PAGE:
In one aspect of the present invention, a coupling apparatus for coupling a driving mechanism to a driven mechanism comprises an annular plate rigidly connected to the driven mechanism; a gear adapted to be drivingly connected to the driving mechanism and connected to the annular plate for relative oscillation therebetween wherein an operating clearance between the annular plate and the gear forms an interface therebetween; means for resiliently transmitting torque from the gear to the annular plate; means for dampening a backlash motion from the annular plate to the gear; and means for lubricating the interface between the annular plate and the gear with the lubricating means including a fluid passage in the annular plate communicating with the interface and adapted to be connected to a source of lubricating fluid.

The present invention provides a coupling apparatus for resiliently transmitting torque, dampening backlash motion, and lubricating the interface between the components having relative oscillation therebetween. The apparatus reduces friction, noise and wear and increases the life of the components. Thus, the use of such a device in an engine or compressor improves the efficiency and reliability, and reduces noise and downtime.

BRIEF DESCRIPTION OF THE DRAWINGS

FIG. 1 is a sectioned view of an embodiment of the present invention;

FIG. 2 is an partially sectioned end view taken along line II--II of FIG. 1;

FIG. 3 is a cross-sectional view taken along line III--III of FIG. 2.

BEST MODE FOR CARRYING OUT THE INVENTION

A coupling apparatus 10 couples a driving mechanism 12, which in this application is one of the timing gears 14 of an engine, not shown, to a driven mechanism 16, which in this application is a camshaft shown in part at 18. It should be understood that the mechanisms 12 and 16 may be reversed and the driving mechanism 12 acts as a driven mechanism while the driven mechanism 16 acts as a driving mechanism. The coupling apparatus 10 is removably press fitted to the camshaft 18. The camshaft 18 is rotationally positioned in an engine in a conventional manner and has a fluid passage 19 therein connected to a source of lubricating fluid such as an engine oil pump, not shown. The camshaft 18 has a plurality of cam lobes thereon, not shown, in frictional contact with a plurality of spring biased intake valves, exhaust valves and fuel injectors, also not shown. The valves are biased to a closed position and the injectors are biased to a filling position.

As more clearly shown in FIG. 1 and FIG. 2, the coupling apparatus 10 includes an annular plate member 20 rigidly removably press fitted to the camshaft 18, a ring gear 22 member adapted to be drivingly connected with a crankshaft, not shown, through the timing gear 14, means 24 for resiliently transmitting torque from the ring gear 22 to the annular plate 20, means 26 for dampening backlash from the annular plate 20 to the ring gear 22, and means 28 for lubricating the interface between the annular plate 20 and the ring gear 22.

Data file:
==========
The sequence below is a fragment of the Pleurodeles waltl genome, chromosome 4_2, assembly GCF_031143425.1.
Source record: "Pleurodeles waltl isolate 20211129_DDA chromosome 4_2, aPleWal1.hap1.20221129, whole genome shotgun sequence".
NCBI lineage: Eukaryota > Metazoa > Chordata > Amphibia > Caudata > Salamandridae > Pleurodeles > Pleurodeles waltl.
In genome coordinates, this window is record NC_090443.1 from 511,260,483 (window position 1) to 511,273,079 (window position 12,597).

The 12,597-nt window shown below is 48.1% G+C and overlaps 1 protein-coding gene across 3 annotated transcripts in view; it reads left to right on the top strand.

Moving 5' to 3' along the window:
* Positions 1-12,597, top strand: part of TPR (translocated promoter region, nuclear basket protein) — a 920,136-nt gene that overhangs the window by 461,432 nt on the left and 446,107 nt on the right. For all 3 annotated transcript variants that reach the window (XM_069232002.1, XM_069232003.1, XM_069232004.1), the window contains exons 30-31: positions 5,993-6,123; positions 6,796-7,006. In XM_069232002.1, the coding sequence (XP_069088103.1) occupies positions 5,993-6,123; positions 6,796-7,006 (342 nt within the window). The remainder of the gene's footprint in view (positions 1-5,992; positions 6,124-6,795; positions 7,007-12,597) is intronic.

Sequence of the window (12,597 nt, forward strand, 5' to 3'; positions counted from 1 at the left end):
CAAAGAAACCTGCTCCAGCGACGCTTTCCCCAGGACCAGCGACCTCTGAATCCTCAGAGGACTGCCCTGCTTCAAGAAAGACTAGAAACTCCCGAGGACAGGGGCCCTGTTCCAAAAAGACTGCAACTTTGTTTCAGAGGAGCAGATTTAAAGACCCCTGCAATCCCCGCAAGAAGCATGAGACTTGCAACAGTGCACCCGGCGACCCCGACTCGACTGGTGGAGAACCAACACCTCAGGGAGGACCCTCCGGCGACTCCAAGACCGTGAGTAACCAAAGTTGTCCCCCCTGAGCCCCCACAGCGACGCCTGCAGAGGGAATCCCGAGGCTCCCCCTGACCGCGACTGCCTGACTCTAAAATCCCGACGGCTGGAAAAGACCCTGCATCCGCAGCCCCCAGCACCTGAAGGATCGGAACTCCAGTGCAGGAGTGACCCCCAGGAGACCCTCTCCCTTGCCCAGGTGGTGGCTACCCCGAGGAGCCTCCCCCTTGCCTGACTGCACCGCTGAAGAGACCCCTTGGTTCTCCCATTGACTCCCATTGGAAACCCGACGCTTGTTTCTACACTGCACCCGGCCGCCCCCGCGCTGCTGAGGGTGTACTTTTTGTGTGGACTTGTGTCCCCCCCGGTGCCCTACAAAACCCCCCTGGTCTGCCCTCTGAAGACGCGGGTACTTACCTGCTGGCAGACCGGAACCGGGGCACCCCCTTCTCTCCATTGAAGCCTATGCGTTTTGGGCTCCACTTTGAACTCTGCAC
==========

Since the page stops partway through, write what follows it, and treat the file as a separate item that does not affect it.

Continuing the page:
The annular plate 20 has an inner bore 30 therein, an outer cylindrical surface 32 and a cylindrical surface 34 intermediate the bore 30 and the surface 32. The cylindrical surface 34 has a pre-established width "W". An annular groove 36 is provided in the cylindrical surface 34 of the annular plate 20. The annular plate 20 further has first and second sides 38, 40 and a recessed surface 42 intermediate the sides 38, 40 and extending radially outwardly from the cylindrical surface 34. The annular plate 20 has a plurality of threaded holes 44 therein opening at the first side 38 and a plurality of threaded holes 46 therein opening at the second side 40. A plurality of through bores 48 are circumferentially outwardly positioned from the cylindrical surface 34 in the annular plate 20 and open at the first side 38 and the recessed surface 42. The bores 48 are provided in pairs with each pair of bores being interconnected by a groove 50 positioned in the recessed surface 42. A first fluid passage 52 opens into the bore 30 in the annular plate 20 and communicates with the annular groove 36. A second fluid passage 54 being smaller in diameter than the fluid passage 52 opens at the first side 38 and intersects the fluid passage 52.

The ring gear 22 has a center bore 56 therein defined by a cylindrical surface 58. The ring gear 22 further has an external toothed profile 60, a pair of sides 62 and a plurality of through bores 64 therein extending between the sides 62. The bores 64 are slightly larger than the bores 48 in the annular plate and are axially aligned with the bores 48. The bores 64 are circumferentially spaced about the center bore 56. Thus, any pair of the bores 64 are axially aligned with a corresponding pair of the bores 48 in the annular plate 20. The ring gear has a width which is less than the width "W" of the cylindrical surface 34 of the annular plate 20. The cylindrical surface 58 of the gear 22 and the cylindrical surface 34 of the annular plate 20 establish an operating clearance "CC" therebetween. Furthermore, the width "W" of the cylindrical surface 34 and the width of the ring gear 22 establish an operating clearance "CS" between the recessed surface 42 and the adjacent side 62. The operating clearances "CS" and "CC" are combined to form an interface between the annular plate 20 and the gear 22. The operating clearances "CS" and "CC" are exaggerated as shown in FIG. 1 for illustrative purposes and in practice are generally less than 1 mm.